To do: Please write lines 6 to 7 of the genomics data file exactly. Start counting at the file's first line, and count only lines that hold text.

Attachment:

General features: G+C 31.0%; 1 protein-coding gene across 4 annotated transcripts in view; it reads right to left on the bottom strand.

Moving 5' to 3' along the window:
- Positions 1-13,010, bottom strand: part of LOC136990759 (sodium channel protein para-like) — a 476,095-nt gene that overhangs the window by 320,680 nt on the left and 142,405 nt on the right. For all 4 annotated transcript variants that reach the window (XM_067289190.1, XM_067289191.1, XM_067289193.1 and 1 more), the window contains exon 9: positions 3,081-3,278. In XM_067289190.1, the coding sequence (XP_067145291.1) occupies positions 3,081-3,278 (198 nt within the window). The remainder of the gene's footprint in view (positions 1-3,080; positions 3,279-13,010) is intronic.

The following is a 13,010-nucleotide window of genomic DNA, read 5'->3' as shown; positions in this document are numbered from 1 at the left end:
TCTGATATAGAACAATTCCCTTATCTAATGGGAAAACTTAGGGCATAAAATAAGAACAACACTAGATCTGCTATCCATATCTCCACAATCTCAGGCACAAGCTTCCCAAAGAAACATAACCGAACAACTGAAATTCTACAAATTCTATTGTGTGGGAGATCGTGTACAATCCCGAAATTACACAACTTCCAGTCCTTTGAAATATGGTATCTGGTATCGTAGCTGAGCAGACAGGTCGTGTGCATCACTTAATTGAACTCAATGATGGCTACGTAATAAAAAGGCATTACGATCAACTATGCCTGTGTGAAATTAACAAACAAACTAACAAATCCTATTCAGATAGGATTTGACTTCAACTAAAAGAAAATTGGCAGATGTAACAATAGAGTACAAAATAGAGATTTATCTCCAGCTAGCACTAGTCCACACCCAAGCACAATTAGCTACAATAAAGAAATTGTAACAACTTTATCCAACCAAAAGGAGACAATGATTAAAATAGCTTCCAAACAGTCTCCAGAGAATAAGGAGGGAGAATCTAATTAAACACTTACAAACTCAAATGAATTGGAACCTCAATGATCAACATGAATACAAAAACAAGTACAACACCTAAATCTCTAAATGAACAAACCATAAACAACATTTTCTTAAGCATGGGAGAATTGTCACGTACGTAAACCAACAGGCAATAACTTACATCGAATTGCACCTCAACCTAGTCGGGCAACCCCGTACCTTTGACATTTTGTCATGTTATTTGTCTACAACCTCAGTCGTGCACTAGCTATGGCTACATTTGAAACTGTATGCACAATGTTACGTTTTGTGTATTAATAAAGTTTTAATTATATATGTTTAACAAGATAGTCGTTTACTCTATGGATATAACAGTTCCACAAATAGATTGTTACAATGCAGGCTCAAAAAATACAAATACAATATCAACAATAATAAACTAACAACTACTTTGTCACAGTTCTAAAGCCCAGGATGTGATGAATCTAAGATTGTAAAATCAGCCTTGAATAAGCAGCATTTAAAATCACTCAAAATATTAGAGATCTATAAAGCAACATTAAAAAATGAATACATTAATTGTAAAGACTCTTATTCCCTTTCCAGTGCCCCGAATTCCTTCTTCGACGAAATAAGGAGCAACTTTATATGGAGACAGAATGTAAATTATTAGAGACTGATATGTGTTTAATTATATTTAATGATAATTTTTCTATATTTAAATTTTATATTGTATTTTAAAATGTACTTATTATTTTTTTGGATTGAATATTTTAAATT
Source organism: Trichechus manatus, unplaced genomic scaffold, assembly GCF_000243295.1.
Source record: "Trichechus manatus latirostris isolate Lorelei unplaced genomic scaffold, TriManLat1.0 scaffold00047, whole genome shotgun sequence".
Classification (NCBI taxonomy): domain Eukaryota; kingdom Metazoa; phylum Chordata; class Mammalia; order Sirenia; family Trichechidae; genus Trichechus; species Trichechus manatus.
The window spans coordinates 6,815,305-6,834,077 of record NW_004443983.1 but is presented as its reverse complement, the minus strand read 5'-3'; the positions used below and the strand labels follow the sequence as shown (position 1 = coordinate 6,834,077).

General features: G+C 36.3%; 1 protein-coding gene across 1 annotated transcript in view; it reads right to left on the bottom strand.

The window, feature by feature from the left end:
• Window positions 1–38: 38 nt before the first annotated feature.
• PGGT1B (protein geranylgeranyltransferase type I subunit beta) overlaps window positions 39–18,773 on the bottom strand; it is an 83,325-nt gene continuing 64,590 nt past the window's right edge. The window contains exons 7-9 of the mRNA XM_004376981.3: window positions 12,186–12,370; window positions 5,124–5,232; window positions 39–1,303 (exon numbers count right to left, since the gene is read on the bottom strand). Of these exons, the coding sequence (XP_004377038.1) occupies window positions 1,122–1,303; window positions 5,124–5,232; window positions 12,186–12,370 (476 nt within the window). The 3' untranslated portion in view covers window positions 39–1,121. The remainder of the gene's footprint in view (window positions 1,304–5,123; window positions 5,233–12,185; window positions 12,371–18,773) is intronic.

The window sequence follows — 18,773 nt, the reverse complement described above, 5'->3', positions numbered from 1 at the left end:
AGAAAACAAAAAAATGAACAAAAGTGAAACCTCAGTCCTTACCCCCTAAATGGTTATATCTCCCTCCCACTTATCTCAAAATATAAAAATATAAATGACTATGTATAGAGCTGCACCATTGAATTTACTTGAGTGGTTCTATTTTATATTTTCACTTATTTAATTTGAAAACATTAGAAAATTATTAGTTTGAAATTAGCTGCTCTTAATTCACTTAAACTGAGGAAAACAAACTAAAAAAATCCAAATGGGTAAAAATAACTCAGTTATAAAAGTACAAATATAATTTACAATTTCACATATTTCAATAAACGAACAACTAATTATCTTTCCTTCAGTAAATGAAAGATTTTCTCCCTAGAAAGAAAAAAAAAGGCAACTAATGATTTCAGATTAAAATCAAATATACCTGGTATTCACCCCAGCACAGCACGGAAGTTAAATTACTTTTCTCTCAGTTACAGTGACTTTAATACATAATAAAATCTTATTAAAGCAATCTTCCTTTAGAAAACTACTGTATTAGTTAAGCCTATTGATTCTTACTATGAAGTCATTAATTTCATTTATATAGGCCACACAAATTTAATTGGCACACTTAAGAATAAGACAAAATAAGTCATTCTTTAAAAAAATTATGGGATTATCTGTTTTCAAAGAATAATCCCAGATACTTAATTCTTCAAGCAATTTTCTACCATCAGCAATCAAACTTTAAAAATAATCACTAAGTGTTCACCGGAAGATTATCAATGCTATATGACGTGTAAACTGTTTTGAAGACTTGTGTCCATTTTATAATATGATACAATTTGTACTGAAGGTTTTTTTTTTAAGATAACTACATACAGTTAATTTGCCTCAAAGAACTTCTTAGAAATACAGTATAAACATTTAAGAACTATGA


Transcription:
Source organism: Trichechus manatus, unplaced genomic scaffold, assembly GCF_000243295.1.
Source record: "Trichechus manatus latirostris isolate Lorelei unplaced genomic scaffold, TriManLat1.0 scaffold00047, whole genome shotgun sequence".